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How Much Does a Small Business Pay in Taxes?

How Much Does a Small Business Pay in Taxes?

Calculating taxes is far from the most exciting part of running a small business. However, this process is crucial for keeping your business compliant with federal laws. Also, understanding the basics of tax calculations can help you find avenues for potential tax savings. This gives your business the best chance to succeed. 

Keep reading to learn how much a small business should pay in taxes and how to calculate income tax for your business.

Table of Contents

How Much Tax Does a Business Pay on Its Profits?

What Is the Tax Rate for Small Businesses in Australia?

What Is the Australian Business Tax Rate?

How Do You Calculate Small Business Taxes?

What Is the Tax-Free Threshold for a Small Business?

How Much Tax Do I Pay on My ABN?

Key Takeaways

Frequently Asked Questions

Turn Tax Pains Into Tax Gains

How Much Tax Does a Business Pay on Its Profits?

The tax requirements for Australian companies are more comprehensive than other business structures. These business entities can expect to pay the following taxes:

  • Profit tax
  • Capital gains tax
  • Rendered goods and services tax (GST)
  • Employee benefits tax
  • Payroll tax

Company owners lodge payroll tax returns when the value of the employees’ wages and salaries exceeds a specific threshold. This threshold varies from state to state. However, small businesses will rarely reach it, so the owner might not have to factor in the payroll tax rate when calculating taxes.

As far as the company tax on profit goes, it applies to the following entities:

  • Companies
  • Public trading trusts
  • Corporate unit trusts

The full company tax rate in Australia is 30%. This rate applies to all businesses that aren’t eligible for the lower company tax rate.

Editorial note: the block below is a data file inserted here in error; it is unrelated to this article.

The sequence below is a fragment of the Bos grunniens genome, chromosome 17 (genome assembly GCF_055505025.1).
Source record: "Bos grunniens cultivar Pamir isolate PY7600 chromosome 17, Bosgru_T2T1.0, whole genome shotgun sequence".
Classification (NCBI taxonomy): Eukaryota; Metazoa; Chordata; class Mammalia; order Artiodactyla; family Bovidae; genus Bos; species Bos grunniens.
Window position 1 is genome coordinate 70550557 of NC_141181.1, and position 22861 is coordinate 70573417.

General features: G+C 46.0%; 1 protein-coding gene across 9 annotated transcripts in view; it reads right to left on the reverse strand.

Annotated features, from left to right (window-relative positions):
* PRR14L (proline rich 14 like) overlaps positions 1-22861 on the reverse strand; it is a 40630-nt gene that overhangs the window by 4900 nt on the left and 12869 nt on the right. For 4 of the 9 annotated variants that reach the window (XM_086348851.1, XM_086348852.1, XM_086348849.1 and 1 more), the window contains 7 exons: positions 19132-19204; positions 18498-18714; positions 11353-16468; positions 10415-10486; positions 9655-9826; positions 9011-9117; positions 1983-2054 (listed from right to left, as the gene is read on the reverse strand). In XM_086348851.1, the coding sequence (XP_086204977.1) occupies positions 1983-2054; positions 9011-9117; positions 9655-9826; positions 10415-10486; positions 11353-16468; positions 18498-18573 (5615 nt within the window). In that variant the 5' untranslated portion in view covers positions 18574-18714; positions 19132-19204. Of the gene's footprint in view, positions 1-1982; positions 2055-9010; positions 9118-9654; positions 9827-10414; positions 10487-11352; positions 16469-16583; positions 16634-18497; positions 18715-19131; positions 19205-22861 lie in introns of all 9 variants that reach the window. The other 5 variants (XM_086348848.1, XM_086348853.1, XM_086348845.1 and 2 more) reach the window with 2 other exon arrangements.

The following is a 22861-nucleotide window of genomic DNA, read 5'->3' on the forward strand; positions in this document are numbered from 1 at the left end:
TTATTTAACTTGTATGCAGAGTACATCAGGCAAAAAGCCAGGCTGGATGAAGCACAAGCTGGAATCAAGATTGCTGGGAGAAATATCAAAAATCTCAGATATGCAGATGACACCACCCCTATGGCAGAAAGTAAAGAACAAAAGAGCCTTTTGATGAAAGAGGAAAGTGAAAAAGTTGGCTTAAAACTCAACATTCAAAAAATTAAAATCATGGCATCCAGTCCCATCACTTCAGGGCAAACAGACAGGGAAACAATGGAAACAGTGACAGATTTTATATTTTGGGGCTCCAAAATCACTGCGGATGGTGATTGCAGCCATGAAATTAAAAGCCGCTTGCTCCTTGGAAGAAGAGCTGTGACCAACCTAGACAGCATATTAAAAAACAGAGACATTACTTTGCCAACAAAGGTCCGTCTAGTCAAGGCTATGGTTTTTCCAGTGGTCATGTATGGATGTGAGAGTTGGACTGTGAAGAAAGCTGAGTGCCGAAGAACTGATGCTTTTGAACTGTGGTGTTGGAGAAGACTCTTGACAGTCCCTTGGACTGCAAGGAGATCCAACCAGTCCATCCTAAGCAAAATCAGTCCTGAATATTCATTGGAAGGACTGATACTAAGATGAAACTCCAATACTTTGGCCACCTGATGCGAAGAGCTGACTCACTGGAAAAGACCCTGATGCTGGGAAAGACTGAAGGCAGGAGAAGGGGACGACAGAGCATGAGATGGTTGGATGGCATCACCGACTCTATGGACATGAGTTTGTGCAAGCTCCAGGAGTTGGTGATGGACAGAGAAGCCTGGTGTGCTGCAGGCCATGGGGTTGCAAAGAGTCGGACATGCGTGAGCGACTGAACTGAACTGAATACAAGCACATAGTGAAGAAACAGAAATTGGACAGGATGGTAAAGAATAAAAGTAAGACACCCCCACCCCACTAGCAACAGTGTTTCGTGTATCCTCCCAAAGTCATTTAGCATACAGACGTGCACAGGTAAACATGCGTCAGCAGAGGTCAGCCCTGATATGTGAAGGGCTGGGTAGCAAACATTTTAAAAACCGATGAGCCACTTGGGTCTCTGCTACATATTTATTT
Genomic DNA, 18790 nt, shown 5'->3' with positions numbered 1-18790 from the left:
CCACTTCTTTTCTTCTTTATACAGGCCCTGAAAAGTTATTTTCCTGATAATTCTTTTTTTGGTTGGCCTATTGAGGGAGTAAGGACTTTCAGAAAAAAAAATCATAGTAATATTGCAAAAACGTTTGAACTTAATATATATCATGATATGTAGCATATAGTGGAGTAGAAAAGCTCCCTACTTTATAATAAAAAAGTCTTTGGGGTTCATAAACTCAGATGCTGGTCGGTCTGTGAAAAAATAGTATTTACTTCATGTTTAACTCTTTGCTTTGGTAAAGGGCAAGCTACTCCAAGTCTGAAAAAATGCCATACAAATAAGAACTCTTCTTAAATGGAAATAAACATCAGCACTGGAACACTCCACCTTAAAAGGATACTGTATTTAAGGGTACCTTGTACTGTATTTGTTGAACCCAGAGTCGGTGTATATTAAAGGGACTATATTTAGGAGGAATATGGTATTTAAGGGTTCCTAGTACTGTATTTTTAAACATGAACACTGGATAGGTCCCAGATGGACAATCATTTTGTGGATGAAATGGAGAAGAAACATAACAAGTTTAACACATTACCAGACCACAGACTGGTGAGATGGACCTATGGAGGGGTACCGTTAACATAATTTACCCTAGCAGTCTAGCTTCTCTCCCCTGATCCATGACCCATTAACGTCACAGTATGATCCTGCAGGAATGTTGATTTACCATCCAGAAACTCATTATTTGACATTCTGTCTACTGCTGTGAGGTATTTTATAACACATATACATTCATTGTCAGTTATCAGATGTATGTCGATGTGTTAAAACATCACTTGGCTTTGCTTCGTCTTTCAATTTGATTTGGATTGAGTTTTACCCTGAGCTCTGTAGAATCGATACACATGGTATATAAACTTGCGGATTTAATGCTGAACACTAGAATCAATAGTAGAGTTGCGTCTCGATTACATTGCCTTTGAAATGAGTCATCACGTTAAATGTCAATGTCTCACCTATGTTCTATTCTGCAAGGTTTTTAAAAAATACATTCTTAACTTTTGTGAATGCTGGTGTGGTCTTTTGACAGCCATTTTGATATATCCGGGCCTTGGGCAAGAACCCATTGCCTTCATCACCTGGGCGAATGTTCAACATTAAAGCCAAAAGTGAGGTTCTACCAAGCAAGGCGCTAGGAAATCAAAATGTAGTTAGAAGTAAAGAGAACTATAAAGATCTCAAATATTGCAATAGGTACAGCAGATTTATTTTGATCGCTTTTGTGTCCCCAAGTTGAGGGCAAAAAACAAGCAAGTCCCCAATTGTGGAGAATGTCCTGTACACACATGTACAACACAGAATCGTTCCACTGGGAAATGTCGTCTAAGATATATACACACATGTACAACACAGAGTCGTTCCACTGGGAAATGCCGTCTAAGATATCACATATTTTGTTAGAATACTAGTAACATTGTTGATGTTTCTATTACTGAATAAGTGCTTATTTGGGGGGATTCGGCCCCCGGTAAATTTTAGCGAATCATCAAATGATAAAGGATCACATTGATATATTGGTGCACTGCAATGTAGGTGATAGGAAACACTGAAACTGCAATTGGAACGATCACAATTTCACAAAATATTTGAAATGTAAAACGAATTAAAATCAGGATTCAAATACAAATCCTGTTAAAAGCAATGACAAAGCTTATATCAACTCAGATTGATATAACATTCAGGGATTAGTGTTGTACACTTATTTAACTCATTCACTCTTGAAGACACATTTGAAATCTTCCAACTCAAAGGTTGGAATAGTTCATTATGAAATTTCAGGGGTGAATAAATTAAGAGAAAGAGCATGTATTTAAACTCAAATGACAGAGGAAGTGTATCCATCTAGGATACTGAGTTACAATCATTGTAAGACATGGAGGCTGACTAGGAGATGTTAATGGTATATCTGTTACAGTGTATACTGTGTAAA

What Is the Tax Rate for Small Businesses in Australia?

Small businesses in Australia can access numerous concessions regarding payment and reporting options. To qualify for these concessions, the Australian Taxation Office (ATO) must consider your business a small business entity.

The eligibility requirements change yearly, so keeping up with the ATO website is essential. Currently, your business must meet the following criteria:

  • It’s a sole trader, partnership, company, or trust.
  • It operates for all or part of the income year.
  • It has a turnover of less than $10 million.

The $10-million threshold applies to most concessions, excluding the following:

  • Small business income tax offset with a $5 million turnover threshold
  • Capital gains tax (CGT) concessions with a $2 million turnover threshold

Eligible businesses are subject to a reduced company tax rate of 25%.

What Is the Australian Business Tax Rate?

All Australian companies are subject to a federal tax rate. There are 2 Australian business tax rates to keep in mind:

  • 25% for base rate entities 
  • 30% for non-base rate entities

A company is a base rate entity if it meets the following criteria:

  • Its aggregated turnover for the income year is less than the set aggregated turnover threshold. In 2022, the threshold was $50 million.
  • It has less than 80% of passive income for the year.

The appropriate tax rates are applied to your declared profits, not your gross revenue.

How Do You Calculate Small Business Taxes?

Calculating taxes correctly is essential for a smooth business operation. When calculating small business taxes, there are 2 steps you should take.

Step 1: Determining the Taxable Income

The amount of taxes your business must pay depends on your taxable income. To calculate taxable income, you’ll need to figure out your assessable income and your deductions.

The assessable income is what your business earns. This includes gross income from everyday business activities and other sources, such as the capital gains tax. This income doesn’t include GST payable on sales you make or GST credits.

As for the deductions, they cover all expenses necessary to run a business, such as:

  • Salaries, wages, and superannuation contributions 
  • Operating expenses 
  • Maintenance and repair costs
  • Business travel expenses 

Note that deductions will only be legitimate if the reported expenses are for your business.